For an exciting dining and drinking experience, pop into JungleBird Caribbean restaurant and cocktail lounge for a taste of the tropics. Cocktails here are as flavorful as they are colorful. Puka Punch – a recipe from the famous Tiki-Ti bar in Los Angeles – is an 11-ingredient beverage featuring rum, lime, orange, passion fruit, pineapple, honey, falernum, and mint. On the cuisine side, JungleBird’s menu is filled with rich Caribbean and Miami flavors, including seafood dishes, flautas, tostadas, and of course, a Cuban sandwich.
Across the street, the Kalamazoo Radisson Plaza Hotel with 340 newly renovated guest rooms is the anchor of the downtown area. Brick and Brine is the hotel’s hottest restaurant, featuring a modern layout and several seating areas to accommodate romantic dates as well as small group gatherings. The whipped feta served with honey, thyme, lemon, and grilled focaccia is a diner’s favorite, and artisan pastas such as lamb ragu and lobster ravioli are sure to satisfy. Meat lovers will find plenty of options, including roasted duck, a 14-ounce heritage tomahawk pork chop, and lamb chops, each served with perfectly paired and plated sides. An impressive wine, beer, and beverage list is also available.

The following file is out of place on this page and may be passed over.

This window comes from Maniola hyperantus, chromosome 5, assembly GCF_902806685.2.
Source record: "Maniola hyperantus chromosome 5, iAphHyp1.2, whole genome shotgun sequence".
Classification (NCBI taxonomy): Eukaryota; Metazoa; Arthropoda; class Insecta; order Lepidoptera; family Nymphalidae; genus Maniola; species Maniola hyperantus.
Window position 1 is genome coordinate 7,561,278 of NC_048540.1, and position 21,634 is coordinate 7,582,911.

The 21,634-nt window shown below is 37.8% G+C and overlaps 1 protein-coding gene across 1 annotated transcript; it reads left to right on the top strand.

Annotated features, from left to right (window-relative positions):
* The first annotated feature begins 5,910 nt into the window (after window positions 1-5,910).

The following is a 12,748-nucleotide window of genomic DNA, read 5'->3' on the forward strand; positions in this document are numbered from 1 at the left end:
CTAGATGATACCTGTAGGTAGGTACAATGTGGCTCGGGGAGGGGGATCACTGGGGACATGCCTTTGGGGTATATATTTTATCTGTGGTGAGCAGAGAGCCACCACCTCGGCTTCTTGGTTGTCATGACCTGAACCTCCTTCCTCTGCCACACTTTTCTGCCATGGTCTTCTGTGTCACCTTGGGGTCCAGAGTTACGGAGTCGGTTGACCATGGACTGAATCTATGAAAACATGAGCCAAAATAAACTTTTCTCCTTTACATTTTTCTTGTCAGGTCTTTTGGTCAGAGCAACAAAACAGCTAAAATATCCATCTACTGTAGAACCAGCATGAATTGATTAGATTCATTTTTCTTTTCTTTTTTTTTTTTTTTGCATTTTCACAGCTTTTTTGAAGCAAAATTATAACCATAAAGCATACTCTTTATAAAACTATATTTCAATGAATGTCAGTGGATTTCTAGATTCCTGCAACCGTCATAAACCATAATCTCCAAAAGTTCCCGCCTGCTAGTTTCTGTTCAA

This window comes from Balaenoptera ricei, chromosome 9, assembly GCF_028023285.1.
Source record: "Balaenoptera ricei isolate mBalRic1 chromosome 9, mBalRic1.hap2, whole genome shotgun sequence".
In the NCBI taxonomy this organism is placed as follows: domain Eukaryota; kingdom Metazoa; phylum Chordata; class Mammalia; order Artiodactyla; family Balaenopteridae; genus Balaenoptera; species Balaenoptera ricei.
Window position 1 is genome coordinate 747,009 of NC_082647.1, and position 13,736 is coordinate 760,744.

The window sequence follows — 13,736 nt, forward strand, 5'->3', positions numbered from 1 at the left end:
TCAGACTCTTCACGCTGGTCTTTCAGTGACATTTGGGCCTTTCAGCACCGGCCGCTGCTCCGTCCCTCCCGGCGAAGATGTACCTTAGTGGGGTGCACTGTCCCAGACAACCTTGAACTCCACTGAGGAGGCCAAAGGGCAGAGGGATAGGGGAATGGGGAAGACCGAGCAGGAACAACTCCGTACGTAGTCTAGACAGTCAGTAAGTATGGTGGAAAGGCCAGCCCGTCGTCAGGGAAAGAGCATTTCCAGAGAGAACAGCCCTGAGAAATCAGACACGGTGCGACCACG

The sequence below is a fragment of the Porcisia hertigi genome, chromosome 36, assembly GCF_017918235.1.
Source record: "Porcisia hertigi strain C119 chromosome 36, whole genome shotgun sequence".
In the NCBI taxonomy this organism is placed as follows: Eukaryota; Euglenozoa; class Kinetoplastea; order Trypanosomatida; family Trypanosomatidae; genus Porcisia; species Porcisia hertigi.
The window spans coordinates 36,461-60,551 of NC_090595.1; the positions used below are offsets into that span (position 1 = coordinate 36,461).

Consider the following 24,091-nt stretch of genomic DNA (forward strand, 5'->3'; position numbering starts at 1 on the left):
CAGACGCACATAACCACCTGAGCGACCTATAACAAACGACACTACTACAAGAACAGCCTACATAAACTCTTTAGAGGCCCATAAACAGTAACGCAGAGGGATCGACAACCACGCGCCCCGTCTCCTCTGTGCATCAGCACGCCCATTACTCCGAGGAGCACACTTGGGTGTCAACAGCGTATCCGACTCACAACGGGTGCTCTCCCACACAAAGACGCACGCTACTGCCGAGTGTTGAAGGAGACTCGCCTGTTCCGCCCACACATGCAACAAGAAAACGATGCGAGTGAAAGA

For a more intimate experience, check out Henderson Castle, perched on a hilltop on the edge of downtown. Built in 1895 as the private 11,000-square-foot Queen Anne-style home for Frank and Mary Henderson, this elegant boutique inn is known as the “Jewel of Kalamazoo.” In addition to its 10 guest rooms, visitors will find a spa, pool, vineyard, and Spirits Lounge as well as an impeccable French-inspired menu at H Prime Chophouse. Afternoon high tea is served on select dates, and owner/chef Francois Louis Moyet even offers cooking classes for those who want to learn his tricks of the trade.